CAPTION: Tokoroa’s Sean Clarke, the MNZ Hall of Famer, former ISDE medallist, New Zealand event organiser and Romaniacs “legend” who finished high among the Silver Class competitors at this year’s Red Bull Romaniacs Hard Enduro event. Photo by Andy McGechan, BikesportNZ.com
AUGUST 6, 2023: Germany’s Manuel Lettenbichler may have hogged the spotlight in winning round three of the FIM Hard Enduro World Championships overall, but a strong Kiwi contingent fired up at the event too.
The event doubled as the 2023 edition of the Red Bull Romaniacs, this massive week-long test of man and machine in Romania also considered a hugely-popular stand-alone international event in its own right.
And it was as a stand-alone event that a large contingent of more than 30 New Zealand riders, along with family and supporters, treated it, competing just below the Gold Class level that full-time professional factory-employed racer Lettenbichler dominated.
The Kiwi riders entered themselves among the Silver, Bronze and Iron categories and produced some creditable results over the five days, which began with an arena-style prologue in the Romanian city of Sibiu, followed by four days of “off-road” competition, the various trails sending riders up and down scarily-steep rock faces in the nearby mountains or weaving through dark and deep tree-root infested forests.
Outstanding among the Kiwis was Auckland rider Ryan Hayward, outright winner of his final build-up event in New Zealand in June, round one of the Forestland Cross-country Series near Tokoroa.
Hayward finished sixth overall in the Silver Class at this year’s Romaniacs event, while, also riding in the same class, Tokoroa’s Sean Clarke (a Motorcycling New Zealand Hall of Famer) managed 50th overall, Aucklander Bryce Williams finished 61st, Te Awamutu’s Kevin Archer finished 81st, Levin’s Malcolm Macrae finished 88th, Dannevirke’s Campbell Easton finished 97th and Whakatane’s Hayden Power placed 104th overall out of the nearly 170 riders entered in this class.
Kiwis who shone out in the 297-rider Bronze Class were Harrison McClintock (who finished fifth); Ethan Jameson (10th); Norman Thomas (34th); Spence McClintock (45th); Gerald Holden (46th); Warwick Batley (55th); Tim Lapwood (56th); Mark DeLautour (59th); Wayne Finlayson (61st); Glen Magson (64th); Aston Whyte (68th); Mark Newton (86th); Duncan McLaren (195th); Tony Walsh (198th); Matt Thorburn (199th); Nigel Reid (236th); Lachlan Niederer (258th); Mark Whyte (259th) and Phil Skinner (264th).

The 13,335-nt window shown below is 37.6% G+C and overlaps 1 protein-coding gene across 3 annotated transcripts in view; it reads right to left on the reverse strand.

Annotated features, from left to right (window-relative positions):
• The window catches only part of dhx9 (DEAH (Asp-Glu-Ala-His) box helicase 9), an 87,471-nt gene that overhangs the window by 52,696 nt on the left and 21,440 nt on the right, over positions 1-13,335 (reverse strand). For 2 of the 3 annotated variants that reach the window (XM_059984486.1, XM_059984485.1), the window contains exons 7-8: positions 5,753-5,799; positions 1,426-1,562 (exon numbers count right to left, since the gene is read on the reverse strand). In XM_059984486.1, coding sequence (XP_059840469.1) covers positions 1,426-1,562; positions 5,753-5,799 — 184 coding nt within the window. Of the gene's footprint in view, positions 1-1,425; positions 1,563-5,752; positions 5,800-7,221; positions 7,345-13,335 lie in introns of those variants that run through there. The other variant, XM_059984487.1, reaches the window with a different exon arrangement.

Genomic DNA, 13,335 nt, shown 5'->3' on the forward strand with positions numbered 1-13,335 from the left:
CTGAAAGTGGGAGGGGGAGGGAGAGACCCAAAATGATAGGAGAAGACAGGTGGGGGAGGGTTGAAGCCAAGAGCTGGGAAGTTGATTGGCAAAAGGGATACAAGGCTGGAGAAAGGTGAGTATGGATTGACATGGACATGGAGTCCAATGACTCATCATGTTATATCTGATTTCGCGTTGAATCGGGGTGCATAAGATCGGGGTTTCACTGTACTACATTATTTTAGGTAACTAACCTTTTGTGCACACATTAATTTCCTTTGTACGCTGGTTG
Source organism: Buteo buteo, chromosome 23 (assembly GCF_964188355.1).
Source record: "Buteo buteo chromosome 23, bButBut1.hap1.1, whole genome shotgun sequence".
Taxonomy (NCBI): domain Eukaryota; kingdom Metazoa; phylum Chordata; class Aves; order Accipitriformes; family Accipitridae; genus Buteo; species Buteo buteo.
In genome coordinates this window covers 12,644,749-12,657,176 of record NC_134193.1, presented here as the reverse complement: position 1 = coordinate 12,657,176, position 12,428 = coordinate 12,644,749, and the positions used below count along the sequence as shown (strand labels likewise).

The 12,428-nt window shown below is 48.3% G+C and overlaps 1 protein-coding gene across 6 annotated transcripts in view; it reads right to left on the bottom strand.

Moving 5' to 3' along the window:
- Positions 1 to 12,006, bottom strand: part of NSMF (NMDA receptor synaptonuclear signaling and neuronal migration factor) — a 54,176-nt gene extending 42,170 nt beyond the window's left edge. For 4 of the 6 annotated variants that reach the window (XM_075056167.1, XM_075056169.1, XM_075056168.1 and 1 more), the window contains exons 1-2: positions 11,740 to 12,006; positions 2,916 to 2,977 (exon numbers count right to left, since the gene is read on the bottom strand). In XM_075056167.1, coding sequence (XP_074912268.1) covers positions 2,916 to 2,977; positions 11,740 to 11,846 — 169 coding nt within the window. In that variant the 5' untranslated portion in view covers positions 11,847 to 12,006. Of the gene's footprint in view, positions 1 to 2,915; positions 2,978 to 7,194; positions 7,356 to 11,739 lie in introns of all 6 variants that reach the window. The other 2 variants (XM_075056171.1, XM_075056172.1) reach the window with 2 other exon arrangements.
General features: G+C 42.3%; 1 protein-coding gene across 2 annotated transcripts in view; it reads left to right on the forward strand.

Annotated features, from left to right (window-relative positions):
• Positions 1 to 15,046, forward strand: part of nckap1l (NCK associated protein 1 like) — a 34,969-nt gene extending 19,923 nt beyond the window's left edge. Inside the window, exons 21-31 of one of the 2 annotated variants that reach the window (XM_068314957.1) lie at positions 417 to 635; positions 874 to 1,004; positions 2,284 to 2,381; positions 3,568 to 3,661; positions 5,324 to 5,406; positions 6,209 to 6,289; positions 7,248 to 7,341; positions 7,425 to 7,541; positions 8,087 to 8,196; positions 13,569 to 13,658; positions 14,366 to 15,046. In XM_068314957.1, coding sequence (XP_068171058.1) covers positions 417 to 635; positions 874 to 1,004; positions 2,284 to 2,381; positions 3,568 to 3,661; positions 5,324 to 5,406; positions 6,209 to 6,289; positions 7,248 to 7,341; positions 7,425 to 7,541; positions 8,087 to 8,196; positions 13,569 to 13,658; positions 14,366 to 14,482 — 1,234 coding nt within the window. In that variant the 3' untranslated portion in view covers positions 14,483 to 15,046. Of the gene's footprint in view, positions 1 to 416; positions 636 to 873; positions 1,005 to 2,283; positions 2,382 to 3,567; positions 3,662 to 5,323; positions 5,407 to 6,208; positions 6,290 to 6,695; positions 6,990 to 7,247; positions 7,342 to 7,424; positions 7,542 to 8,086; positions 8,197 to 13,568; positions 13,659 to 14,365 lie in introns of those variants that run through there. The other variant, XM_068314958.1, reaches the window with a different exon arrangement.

Other New Zealand riders who competed with distinction, all finishing inside the top half of the 155-rider Iron Class, were Stewart Cundy (18th); Bevan Holmes (53rd); Jamie Coad (55th) and Deane Manley (75th).
Sibiu is a city in Transylvania, in central Romania. It’s known for Germanic architecture in its old town, the legacy of 12th-century Saxon settlers. Around the city are the remains of medieval walls and towers, including the 13th-century Council Tower, so the intrepid Kiwi travellers no doubt had plenty of memorable sight-seeing to conduct too.
It has been an annual pilgrimage for some of the New Zealand riders and, in addition to racing with the Silver Grade, South Waikato man Clarke was classified as a “legend”.
‘Romaniacs Legends’ are amateur competitors in the Silver, Bronze or Iron race classes who have competed in a minimum of five Red Bull Romaniacs events.
“The final hill climb area this year was just psycho,” said Clarke.
“I couldn’t get up one of the banks and spent about half an hour with about 10 other riders trying to get up and wrecked my bike in the process.
“Day one was going really good until the final Silver Class uphill after it had rained. I reckon I wasted about an hour and a quarter when my spark plug fouled, and my battery went flat. The thunderstorms on day one were the worst I have ever seen
“On day two I couldn’t get up the first real big hill at the 19-kilometre mark. I made my way around the side. losing about half an hour.
“Day three went better, but Bryce (Williams) and I rode together for most of the day and had to help each other several times. It was nearly impossible to do on your own and, to be honest, I don’t know if I would have got to the end without his help.
“Day four was just survival for me and I couldn’t have ridden any slower and, when I did, I just fell over.
“The traction this year was just unbelievable. A couple of times I stalled on an uphill and it just flipped over backwards. I won’t be doing Silver Class again that is for sure. I maybe will do the Bronze Class next year so I can at least race it.
“I shouldn’t complain. It wasn’t called ‘The Impossible’ for nothing. It has been 20 years since the first Red Bull Romaniacs and that’s nine times now for me.
“Why do I keep doing it? It’s not just the race, it’s the country, the scenery, the people and just a great place to go. A big thanks goes to my biggest sponsor, my wife Adele, for helping with everything.”
Credit: Words and photo by Andy McGechan, www.BikesportNZ.com